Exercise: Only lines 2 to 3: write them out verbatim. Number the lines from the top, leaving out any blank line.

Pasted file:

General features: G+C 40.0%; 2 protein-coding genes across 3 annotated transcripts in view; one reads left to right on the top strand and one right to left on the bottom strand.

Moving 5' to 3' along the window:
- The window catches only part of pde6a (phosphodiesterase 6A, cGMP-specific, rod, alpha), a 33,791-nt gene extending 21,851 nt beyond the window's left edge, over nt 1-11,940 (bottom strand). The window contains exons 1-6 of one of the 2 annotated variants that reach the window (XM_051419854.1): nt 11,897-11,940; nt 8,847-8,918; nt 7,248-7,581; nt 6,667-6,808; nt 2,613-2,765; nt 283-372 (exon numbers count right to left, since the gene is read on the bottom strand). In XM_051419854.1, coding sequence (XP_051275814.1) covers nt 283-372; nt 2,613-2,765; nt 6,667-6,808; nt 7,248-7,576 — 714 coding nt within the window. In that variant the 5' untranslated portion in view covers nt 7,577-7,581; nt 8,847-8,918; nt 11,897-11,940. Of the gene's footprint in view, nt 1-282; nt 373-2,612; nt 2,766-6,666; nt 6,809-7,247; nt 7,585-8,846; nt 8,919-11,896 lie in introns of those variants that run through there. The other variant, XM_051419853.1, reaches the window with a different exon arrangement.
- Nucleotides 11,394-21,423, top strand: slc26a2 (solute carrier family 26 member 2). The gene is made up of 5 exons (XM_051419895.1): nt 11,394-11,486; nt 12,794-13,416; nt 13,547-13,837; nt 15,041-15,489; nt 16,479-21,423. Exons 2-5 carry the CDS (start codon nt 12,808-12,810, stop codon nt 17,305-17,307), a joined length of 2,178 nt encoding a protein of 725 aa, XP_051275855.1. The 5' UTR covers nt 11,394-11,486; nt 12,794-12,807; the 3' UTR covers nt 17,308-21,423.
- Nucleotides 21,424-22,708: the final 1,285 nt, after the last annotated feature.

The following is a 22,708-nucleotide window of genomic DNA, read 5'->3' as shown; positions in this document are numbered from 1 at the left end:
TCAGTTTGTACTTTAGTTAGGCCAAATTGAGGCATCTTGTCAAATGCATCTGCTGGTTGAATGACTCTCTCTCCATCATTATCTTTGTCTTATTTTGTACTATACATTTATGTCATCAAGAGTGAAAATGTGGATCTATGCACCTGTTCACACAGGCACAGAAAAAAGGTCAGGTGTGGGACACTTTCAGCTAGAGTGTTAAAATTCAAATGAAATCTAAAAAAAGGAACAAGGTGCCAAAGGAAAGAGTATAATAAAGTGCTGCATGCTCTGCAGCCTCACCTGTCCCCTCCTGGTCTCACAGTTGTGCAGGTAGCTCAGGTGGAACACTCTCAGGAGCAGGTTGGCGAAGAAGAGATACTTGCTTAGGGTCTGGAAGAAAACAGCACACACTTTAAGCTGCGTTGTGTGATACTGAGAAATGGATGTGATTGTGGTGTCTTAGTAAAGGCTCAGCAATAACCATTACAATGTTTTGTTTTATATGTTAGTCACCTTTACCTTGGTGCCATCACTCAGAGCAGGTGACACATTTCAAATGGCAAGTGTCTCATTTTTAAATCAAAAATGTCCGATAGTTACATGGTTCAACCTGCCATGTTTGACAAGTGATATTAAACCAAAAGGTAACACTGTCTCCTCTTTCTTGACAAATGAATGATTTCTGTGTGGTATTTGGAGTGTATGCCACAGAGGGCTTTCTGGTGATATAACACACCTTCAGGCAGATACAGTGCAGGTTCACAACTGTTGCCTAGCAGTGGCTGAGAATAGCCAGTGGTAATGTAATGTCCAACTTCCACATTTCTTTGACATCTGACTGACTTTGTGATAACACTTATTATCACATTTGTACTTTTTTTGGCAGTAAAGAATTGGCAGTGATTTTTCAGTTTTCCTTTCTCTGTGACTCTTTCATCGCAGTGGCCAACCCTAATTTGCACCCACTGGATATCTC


Moving 5' to 3' along the window:
- The window catches only part of pde6a (phosphodiesterase 6A, cGMP-specific, rod, alpha), a 33,791-nt gene extending 21,851 nt beyond the window's left edge, over nt 1-11,940 (bottom strand). The window contains exons 1-6 of one of the 2 annotated variants that reach the window (XM_051419854.1): nt 11,897-11,940; nt 8,847-8,918; nt 7,248-7,581; nt 6,667-6,808; nt 2,613-2,765; nt 283-372 (exon numbers count right to left, since the gene is read on the bottom strand). In XM_051419854.1, coding sequence (XP_051275814.1) covers nt 283-372; nt 2,613-2,765; nt 6,667-6,808; nt 7,248-7,576 — 714 coding nt within the window. In that variant the 5' untranslated portion in view covers nt 7,577-7,581; nt 8,847-8,918; nt 11,897-11,940. Of the gene's footprint in view, nt 1-282; nt 373-2,612; nt 2,766-6,666; nt 6,809-7,247; nt 7,585-8,846; nt 8,919-11,896 lie in introns of those variants that run through there. The other variant, XM_051419853.1, reaches the window with a different exon arrangement.